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Author Topic: What precisely is a chapter  (Read 477 times)

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Offline KythiaTopic starter

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What precisely is a chapter
« on: May 16, 2013, 01:46:50 AM »
Weird question, I know.  But how - if you're writing something - do you know when a chapter ends?  Sentences and paragraphs seem to have well defined rules for what they are but wikipedia is extremely vague on what a chapter actually is.

Does the question even make sense?

Offline Oreo

Re: What precisely is a chapter
« Reply #1 on: May 16, 2013, 01:51:44 AM »
From my experience chapters can be defined in several ways.

One, to simply break the long stream of a story into eatable bites.

Two, to change a scene.

Three, to bounce between completely different sides of a story. Rather like in LOTRs when the storyline has several parties in different areas.

There may be others, but these are the specifics that come to mind for me.

Offline Oniya

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Re: What precisely is a chapter
« Reply #2 on: May 16, 2013, 12:01:08 PM »
There really aren't any well-defined rules for chapters.  I distinctly remember a paragraph in Vonnegut's Cat's Cradle that was a single sentence long.  I don't remember the exact sentence itself, but I remember staring at it for quite a while.

If I had to say one thing that makes something 'worth' being a chapter, it would be that the reader feels that something has happened.  There should be an 'event' in the chapter, even if it's only a 'small' as a chip of ice-nine falling into the ocean.

Offline Valerian

Re: What precisely is a chapter
« Reply #3 on: May 16, 2013, 01:17:49 PM »
Novels didn't even have chapters originally.  The early English novel Moll Flanders, for instance, has no chapter breaks whatsoever.  Much more recently, The Road, by Cormac McCarthy, also has no chapters.

In some ways, it's almost a literary gimmick, too.  Action novels might have lots of short chapters to give a sense of energy, while longer chapters might be more suited to more character study sorts of novels, etc.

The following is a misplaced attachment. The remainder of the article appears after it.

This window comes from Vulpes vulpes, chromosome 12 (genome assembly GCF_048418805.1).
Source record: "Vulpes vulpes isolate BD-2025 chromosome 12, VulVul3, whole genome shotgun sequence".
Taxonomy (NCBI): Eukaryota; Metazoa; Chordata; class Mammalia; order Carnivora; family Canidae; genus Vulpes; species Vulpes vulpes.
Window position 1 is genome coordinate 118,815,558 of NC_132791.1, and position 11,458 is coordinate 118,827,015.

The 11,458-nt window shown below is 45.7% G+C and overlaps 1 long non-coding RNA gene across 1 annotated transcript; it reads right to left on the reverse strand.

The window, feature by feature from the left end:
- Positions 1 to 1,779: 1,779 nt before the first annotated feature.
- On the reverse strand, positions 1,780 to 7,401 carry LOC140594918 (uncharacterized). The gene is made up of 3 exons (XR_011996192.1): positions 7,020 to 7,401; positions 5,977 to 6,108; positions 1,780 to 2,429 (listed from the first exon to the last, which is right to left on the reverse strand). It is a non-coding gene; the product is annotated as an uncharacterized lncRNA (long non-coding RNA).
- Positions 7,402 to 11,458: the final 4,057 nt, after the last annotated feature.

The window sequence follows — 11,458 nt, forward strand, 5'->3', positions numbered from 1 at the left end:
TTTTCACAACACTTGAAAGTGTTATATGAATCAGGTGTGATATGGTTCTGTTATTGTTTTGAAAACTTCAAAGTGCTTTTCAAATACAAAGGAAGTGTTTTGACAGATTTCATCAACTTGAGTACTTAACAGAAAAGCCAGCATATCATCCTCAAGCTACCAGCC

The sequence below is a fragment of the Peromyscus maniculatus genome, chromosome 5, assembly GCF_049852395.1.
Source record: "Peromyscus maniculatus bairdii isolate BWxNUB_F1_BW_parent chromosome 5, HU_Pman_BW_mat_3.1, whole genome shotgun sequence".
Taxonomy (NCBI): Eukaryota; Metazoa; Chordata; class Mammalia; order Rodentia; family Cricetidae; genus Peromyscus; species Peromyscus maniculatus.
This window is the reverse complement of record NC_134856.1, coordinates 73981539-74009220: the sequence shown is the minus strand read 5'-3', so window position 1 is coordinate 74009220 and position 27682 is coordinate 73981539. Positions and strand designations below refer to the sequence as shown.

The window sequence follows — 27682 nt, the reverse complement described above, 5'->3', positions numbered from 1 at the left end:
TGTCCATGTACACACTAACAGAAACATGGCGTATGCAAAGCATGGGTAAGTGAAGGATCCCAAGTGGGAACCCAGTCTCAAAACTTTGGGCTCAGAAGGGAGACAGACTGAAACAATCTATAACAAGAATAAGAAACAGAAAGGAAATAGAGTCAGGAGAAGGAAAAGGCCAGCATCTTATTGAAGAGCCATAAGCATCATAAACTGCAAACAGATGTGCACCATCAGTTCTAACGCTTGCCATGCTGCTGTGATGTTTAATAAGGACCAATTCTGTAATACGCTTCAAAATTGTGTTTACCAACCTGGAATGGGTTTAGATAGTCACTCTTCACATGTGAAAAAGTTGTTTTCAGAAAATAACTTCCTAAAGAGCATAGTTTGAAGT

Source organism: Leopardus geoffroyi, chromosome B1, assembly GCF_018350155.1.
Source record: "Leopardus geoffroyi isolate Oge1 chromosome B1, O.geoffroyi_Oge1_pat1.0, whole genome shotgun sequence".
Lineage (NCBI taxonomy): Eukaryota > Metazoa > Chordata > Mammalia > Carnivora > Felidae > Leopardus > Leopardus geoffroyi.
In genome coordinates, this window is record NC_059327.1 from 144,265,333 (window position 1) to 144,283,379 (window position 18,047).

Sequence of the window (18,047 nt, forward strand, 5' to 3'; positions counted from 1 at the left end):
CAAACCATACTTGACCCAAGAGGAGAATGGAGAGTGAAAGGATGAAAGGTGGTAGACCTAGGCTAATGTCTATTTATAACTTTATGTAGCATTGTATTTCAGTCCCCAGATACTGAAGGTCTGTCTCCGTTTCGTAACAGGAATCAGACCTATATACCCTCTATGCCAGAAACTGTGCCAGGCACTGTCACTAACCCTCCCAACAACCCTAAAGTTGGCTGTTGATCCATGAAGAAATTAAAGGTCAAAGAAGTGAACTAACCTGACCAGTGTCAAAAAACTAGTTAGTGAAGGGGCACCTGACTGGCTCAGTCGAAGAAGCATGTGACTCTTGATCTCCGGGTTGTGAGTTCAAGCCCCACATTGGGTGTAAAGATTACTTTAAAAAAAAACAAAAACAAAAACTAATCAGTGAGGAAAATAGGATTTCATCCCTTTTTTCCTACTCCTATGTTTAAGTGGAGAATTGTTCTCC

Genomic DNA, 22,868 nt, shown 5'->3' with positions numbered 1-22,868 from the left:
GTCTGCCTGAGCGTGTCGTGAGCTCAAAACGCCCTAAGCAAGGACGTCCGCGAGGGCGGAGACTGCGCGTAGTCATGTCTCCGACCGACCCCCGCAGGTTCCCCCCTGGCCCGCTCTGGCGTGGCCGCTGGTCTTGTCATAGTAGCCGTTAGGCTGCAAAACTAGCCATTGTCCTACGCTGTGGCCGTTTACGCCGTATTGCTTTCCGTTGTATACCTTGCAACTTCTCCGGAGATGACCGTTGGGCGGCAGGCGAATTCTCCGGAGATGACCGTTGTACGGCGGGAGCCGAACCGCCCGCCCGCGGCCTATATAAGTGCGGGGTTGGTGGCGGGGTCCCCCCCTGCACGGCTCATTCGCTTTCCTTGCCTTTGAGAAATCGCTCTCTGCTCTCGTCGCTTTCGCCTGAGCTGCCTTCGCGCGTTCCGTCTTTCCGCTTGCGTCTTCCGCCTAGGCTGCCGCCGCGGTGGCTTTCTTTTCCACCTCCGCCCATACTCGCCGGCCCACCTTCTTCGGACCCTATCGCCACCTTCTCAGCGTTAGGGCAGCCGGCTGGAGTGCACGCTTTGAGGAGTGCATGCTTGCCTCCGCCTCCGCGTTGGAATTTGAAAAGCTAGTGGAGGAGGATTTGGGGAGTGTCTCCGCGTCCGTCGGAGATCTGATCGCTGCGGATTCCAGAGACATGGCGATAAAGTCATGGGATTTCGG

Offline Moraline

Re: What precisely is a chapter
« Reply #4 on: May 16, 2013, 01:36:54 PM »
I just want to agree with everything said so far.

I think Chapter = A flexible literary device, is a good definition.

I personally tend to use chapters as the end of scenes. So, if I have a scene with a group of people sitting in a house talking, the chapter ends when the conversation is done or they leave the house. Alternately, I use chapters to differentiate when I hop to a new point of view. Occasionally in the appropriate genre, I use it as a cliff hanger to lead the reader down the path I'm painting for them.

Offline RedPhoenix

Re: What precisely is a chapter
« Reply #5 on: May 16, 2013, 01:38:06 PM »
A chapter is when you've written enough that you feel like the reader should take a break. That's how the authors I like the most seem to interpret it anyway. =)

Offline Oniya

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Re: What precisely is a chapter
« Reply #6 on: May 16, 2013, 02:37:26 PM »
I suspect that chapters really came into vogue when you had the serialized novels. 

Offline Sarena

Re: What precisely is a chapter
« Reply #7 on: May 16, 2013, 04:59:20 PM »
A piece of advice I was given by an author was never end a chapter at a low point of the story.  Always end it on a high somehow, drawing the reader in and making it hard for them to put down the book because they have to know what happens next.  How this is accomplished is up to the individual writer, but it does make sense.

Offline KythiaTopic starter

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Re: What precisely is a chapter
« Reply #8 on: May 17, 2013, 01:28:01 AM »
Thanks guys.  Glad to see it was a little vague and it wasn't simply me not understanding a simple rule.

Offline Geil

Re: What precisely is a chapter
« Reply #9 on: May 17, 2013, 06:07:18 PM »
I'd go with roughly what Red said. The end of a chapter is a reminder to those readers who have got so deeply absorbed in your plot that, yes, it really is that time, and, no, I don't know where the last hour went either, but it's now high time you put the book down and tried to get to sleep.

Offline Inkidu

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Re: What precisely is a chapter
« Reply #10 on: May 17, 2013, 06:54:22 PM »
Weird question, I know.  But how - if you're writing something - do you know when a chapter ends?  Sentences and paragraphs seem to have well defined rules for what they are but wikipedia is extremely vague on what a chapter actually is.

Does the question even make sense?
There are no rules for chapters. None. Some do it do it based on subject or scene but it's ultimately at the discretion of the author.

Famously, Ray Bradbury's Fahrenheit 451 has one chapter that is one sentence, and it's a simple sentence if I remember correctly. It's literally subject, verb period.